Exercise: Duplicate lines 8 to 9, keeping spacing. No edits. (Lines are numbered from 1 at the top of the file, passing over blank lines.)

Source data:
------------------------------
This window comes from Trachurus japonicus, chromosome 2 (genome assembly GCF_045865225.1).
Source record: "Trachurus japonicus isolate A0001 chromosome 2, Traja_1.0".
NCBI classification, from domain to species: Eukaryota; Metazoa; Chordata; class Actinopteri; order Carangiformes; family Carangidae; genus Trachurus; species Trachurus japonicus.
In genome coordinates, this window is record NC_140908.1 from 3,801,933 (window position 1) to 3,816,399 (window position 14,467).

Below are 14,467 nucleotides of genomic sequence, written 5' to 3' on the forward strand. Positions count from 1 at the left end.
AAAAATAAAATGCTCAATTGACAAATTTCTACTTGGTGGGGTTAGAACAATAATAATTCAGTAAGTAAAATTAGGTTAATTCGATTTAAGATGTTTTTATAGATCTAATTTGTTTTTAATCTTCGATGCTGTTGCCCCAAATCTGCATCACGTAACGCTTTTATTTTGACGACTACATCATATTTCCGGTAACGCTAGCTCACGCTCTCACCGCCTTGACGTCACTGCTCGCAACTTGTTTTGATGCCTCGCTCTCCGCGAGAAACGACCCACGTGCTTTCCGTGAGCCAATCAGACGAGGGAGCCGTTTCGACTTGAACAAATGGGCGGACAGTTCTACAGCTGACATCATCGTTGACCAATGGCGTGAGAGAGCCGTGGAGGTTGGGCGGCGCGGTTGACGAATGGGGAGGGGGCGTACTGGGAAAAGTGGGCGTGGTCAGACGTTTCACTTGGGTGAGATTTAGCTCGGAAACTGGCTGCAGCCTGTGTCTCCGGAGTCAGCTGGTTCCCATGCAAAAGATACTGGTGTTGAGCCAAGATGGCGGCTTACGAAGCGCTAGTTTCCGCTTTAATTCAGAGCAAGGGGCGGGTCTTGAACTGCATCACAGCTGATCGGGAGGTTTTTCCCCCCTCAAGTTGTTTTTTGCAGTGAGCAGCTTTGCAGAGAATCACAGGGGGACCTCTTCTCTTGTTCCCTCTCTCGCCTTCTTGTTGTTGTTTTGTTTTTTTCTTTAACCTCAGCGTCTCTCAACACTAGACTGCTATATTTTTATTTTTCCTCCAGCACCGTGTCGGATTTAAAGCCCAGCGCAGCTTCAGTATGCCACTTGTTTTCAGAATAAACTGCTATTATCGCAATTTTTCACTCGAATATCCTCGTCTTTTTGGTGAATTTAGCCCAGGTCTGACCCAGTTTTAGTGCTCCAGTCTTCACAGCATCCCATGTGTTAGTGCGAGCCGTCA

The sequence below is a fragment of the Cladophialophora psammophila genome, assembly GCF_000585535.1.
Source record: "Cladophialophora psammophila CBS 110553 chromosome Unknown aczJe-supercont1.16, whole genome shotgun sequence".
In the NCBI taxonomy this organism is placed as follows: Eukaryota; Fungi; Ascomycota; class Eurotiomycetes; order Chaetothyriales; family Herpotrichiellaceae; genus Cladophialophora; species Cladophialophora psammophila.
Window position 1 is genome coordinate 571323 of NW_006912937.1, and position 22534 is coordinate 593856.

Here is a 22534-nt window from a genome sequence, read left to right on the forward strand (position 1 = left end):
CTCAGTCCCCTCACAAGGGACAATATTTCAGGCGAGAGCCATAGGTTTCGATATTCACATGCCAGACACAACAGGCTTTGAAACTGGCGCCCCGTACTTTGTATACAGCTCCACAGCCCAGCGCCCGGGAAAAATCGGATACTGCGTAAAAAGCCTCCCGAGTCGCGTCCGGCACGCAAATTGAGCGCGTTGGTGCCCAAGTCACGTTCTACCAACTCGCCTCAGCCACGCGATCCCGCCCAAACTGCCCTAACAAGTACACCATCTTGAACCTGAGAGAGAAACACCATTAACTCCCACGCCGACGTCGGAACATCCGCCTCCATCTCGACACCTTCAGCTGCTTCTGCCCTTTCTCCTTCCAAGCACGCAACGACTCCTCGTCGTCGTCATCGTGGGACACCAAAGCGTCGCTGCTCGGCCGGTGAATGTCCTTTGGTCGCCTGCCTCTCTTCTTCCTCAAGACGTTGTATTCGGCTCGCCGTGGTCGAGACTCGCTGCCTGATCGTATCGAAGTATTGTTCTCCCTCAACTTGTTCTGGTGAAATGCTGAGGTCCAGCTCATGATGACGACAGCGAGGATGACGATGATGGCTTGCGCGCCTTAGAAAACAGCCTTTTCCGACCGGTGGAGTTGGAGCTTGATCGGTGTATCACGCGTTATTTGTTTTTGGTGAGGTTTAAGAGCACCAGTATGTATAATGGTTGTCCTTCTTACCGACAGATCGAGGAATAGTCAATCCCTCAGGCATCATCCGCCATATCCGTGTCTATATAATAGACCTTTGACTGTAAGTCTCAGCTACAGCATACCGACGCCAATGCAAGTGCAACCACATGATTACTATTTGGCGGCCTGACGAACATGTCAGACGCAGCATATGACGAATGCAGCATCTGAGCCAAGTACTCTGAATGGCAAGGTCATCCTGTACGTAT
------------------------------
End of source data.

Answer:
Source record: "Cladophialophora psammophila CBS 110553 chromosome Unknown aczJe-supercont1.16, whole genome shotgun sequence".
In the NCBI taxonomy this organism is placed as follows: Eukaryota; Fungi; Ascomycota; class Eurotiomycetes; order Chaetothyriales; family Herpotrichiellaceae; genus Cladophialophora; species Cladophialophora psammophila.